I want to write about something I’m noticing—and struggling with. I don’t have an answer for it. It is, perhaps, a set of observations.

When I was younger: in my twenties, I didn’t realize how much of my free time I spent doing things—things that I now try to do all inside of my limited work hours. There are small projects I used to indulge in that occupied pockets of time I no longer have in the same way.

Here are some of the projects:

Blog posts. I used to write posts (like these!) in snippets of time where my mind could wander, and I had a small chunk of time to dally or write. This was often in the early morning. When my days started around 6:30am, and if I wanted to write a blog post from 7am to 7:45am and get ready in a slapdash moment at 7:45am, splashing water on my face and quickly slapping my cheeks and brushing my hair into a ponytail, work outfit only requiring some black denim jeans and an architecture-y t-shirt (the good thing about architecture is that while you are designers, y’all are also broke, so we wore the same thing hundreds of times in a row. Or at least I did.)

The bus would roll up at 8:45am—yes! I had a full hour between ending my writing session and getting to do things like eat a full meal, get showered, dressed and changed, pack my bag and notebooks.

Then, the bus ride over the Golden Gate bridge would take me 30 minutes, and I’d read a book on the bus. 30 minuets of uninterrupted reading time. The Golden Gate Transit was a coach-style bus, cushy seats and lifted up high and a smoother ride; no city bus here.

Glory days.

But the less obvious parts are the projects I wasn’t even aware that I was tracking and doing, like:

Updating my book list. I keep track of what I read every year. I’ve done it in 2017, 2018, and am still trying to do it in 2019.

My annual review. I like to look back and write an annual report on the year before. I haven’t done one for 2019 yet.

Writing snail mail letters. This is one of my favorite things to do. I love handwritten mail. Here’s a post on how I tied writing letters to traveling on airplanes, and how to write more handwritten notes. This requires not having small children, of course.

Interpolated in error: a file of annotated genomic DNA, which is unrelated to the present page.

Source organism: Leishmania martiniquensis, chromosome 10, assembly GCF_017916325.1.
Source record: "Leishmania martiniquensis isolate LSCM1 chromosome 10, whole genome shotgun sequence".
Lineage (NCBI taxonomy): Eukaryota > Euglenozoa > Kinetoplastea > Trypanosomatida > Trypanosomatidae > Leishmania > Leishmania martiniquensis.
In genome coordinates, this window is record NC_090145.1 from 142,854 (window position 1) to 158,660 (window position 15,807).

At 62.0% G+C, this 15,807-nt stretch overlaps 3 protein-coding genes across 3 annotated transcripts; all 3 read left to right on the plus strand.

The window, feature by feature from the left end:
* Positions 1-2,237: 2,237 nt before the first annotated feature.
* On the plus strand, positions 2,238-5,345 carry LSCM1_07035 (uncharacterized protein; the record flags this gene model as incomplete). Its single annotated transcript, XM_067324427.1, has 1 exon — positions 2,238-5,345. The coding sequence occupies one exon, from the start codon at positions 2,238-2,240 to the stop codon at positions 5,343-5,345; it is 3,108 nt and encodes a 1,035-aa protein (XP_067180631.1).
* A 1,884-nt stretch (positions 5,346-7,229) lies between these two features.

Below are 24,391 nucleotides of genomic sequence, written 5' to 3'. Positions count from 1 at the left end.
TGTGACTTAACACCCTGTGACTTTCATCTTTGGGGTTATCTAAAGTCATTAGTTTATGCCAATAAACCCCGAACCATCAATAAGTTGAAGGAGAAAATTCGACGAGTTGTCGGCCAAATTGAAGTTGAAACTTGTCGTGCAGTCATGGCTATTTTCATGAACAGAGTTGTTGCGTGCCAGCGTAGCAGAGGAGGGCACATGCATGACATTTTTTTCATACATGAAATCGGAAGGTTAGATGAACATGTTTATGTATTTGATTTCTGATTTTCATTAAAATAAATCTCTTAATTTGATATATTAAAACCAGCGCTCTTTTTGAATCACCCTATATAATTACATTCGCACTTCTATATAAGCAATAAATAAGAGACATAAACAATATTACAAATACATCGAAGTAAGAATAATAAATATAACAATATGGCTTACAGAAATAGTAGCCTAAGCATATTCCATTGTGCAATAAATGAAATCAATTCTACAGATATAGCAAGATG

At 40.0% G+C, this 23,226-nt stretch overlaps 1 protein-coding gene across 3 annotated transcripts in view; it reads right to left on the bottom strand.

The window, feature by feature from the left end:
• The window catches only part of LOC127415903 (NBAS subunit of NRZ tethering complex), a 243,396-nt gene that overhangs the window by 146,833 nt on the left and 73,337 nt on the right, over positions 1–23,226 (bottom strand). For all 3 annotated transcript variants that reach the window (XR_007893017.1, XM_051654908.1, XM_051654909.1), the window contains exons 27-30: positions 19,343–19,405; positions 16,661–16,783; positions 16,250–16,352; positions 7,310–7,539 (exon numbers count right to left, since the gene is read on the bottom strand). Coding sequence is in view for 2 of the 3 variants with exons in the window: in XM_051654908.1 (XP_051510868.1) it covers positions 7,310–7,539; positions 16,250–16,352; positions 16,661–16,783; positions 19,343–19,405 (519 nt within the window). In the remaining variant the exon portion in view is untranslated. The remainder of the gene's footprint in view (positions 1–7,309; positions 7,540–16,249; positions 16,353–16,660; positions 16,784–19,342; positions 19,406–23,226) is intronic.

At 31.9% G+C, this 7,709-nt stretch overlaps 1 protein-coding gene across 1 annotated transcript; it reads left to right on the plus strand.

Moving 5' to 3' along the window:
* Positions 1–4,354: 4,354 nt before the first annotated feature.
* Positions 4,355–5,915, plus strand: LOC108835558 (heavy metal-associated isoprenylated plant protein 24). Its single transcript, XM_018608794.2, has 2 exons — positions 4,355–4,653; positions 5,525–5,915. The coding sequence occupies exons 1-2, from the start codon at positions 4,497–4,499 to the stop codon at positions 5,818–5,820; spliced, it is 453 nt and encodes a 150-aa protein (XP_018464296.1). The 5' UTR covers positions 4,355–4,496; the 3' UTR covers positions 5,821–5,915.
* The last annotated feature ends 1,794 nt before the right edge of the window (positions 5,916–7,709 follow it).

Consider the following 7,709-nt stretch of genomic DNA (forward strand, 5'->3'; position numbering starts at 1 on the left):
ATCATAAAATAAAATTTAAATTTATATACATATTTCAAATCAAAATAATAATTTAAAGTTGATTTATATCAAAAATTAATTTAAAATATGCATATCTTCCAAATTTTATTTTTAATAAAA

Long and complicated debates with friends via email. Many of my (too many?) Facebook posts I write turn into private conversations between people 1:1 who want to dig deeper into an idea. As an introverted lover of ideas and words and connecting people to new ideas, I have long adored getting to know people through writing and ideas. So my email inbox is full of … well, not just calendar invitations and appointments and meetings and billing receipts, but it’s also full of LETTERS. From real people. Who I enjoy taking to.

I used to write letters in the evening, 7pm or 8pm, after work and after dinner. I’d even stay up until 11pm because I could.

What changed?

I had children.* I wish I could have grasped how viscerally the morning and evenings would shift to become devoted 24/7 to the routines of small humans that need your help with everything: Eating, sleeping, getting dressed, going to the bathroom.

The morning routine and the nighttime routine is an all-hands-on-deck affair, a battery of noises, a litany of questions, a cacophony of refusals. It’s a beautiful madness, filled with unending repetition, no time for lost thought, and injections of pure sweetness that come just frequently enough to keep you on the outside of the insane asylum.

*More poignantly, I had children in a country that provides little to zero support for working families.

I can’t go back in time, and I wouldn’t wish for it, but I do know that it is radically different, and that I have a sense of sorrow for those moments and gaps of time—the space—where I could entertain an idea. Maybe not from start to finish, but at least from start to a good, solid, delightful middle.

I adore my children. I feel as though I’m obligated to write that here, lest you get the assumption that I don’t like them or I somehow am a bad parent. The impulse to validate my love for them stems from a larger problem of judging parents—mothers, in particular—as “good” or “bad” and constantly determining whether or not a parent is an acceptable adult for a child. It’s a nasty pastime of our modern culture, one that I despise. Parents are doing a great job given the circumstances they’re in, and kids only need good enough parents (Psychologist Winnicot has a lot to say on this).

But I’ve gotten distracted by my kids again, even here in this essay.

And it got me thinking about the ways that time changes as we age, and how parenting is one symptom of this puzzle, but it’s not the cause of all of these problems.

In the work world, I also see this problem of what I’ll called “reduced time gaps” or “decreased time for wondering and spacing out.”

Let me explain.

How work eats your time